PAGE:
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29 March, 2016

Commissioner publishes first annual report about the use of safety camera vehicles

Julia Mulligan, Police and Crime Commissioner for North Yorkshire has published the first annual report about the use of safety camera vehicles.

The report Saving lives, preventing injury explains how safety camera vans were used in North Yorkshire in 2014/15 and what contribution they made to enforcing the laws of the road and reducing speed-related death and serious injury.

The number of people killed or seriously injured on the county’s roads each year has gone down significantly over the past 25 years– from more than 1,600 in 1990/91 to under 600 in 2014/15. However, North Yorkshire still has one of the highest accident rates in the country.

Last year, 44 people died on our roads. There is proven evidence that nine of those deaths were the result of speeding. However, speed was a probable factor in many more of the deaths and serious injuries that took place.


While speeding is dangerous, it can harm our communities in other ways too – with many people reporting that their neighbourhoods are blighted by the noise and intrusion of speeding traffic. Little wonder, therefore, that residents say road safety is such a big issue and want more to be done. However, improving road safety is not an easy job.

In North Yorkshire a range of agencies including local authorities, the fire service, the Highways Agency and the police come together in 95 Alive – a partnership whose role is to reduce the number of people killed or seriously injured on the county’s roads through education and training, road improvements and enforcement of road traffic laws.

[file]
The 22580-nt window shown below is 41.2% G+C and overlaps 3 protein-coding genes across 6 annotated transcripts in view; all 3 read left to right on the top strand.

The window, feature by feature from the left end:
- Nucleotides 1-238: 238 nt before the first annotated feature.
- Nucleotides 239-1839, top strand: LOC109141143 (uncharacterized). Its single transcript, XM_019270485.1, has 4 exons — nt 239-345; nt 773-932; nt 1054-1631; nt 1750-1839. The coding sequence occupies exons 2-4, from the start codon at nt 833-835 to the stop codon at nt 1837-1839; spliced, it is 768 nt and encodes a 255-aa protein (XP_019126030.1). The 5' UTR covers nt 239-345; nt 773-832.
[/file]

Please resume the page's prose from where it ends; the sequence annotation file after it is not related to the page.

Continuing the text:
In the past, road improvements and traffic management schemes have played a large part in promoting road safety. Be it better signage, non-slip surfaces or new road layouts – where they have been possible,these engineering solutions have all largely been done and account for much of the steep fall we have seen in casualty numbers.

North Yorkshire police began piloting safety camera vans in July 2011 – deploying a single vehicle at key accident sites. In April 2013 the fleet was increased to three vehicles and in April 2015 it was increased further to six vehicles.

Key facts from the report

  • Number of safety camera vans: Three (one was out of action for three months after being in a collision).
  • Purpose: To reduce speed-related collisions by monitoring all vehicles for offences such as speeding, no seatbelt, crossing white lines, using mobile phones and dangerous driving.
  • Running cost: £886,000
  • Use: Monitored 130 different sites over more than 3,823 hours.
  • Impact: Processed 40,377 road safety violations – the equivalent of 11 for every hour they were in operation. Of those violations, 34,419 led to motorists attending a speed awareness course.
  • Money generated: £1,049,000 – enough to run the vans with a surplus of £163,000 strictly ring fenced for road safety initiatives.
  • District with the highest number of violations: Hambleton, with 8,666.
  • District with the fewest violations: Craven, with 3,472.
  • Site with the most violations: A19 southbound at Kilvington near Thirsk.
  • Site visited most frequently: A59 Blubberhouses with 145 visits during the year.
  • District with the most violations per site: York with an average 1,035 violations per site. (Mainly due to sites located on the A64)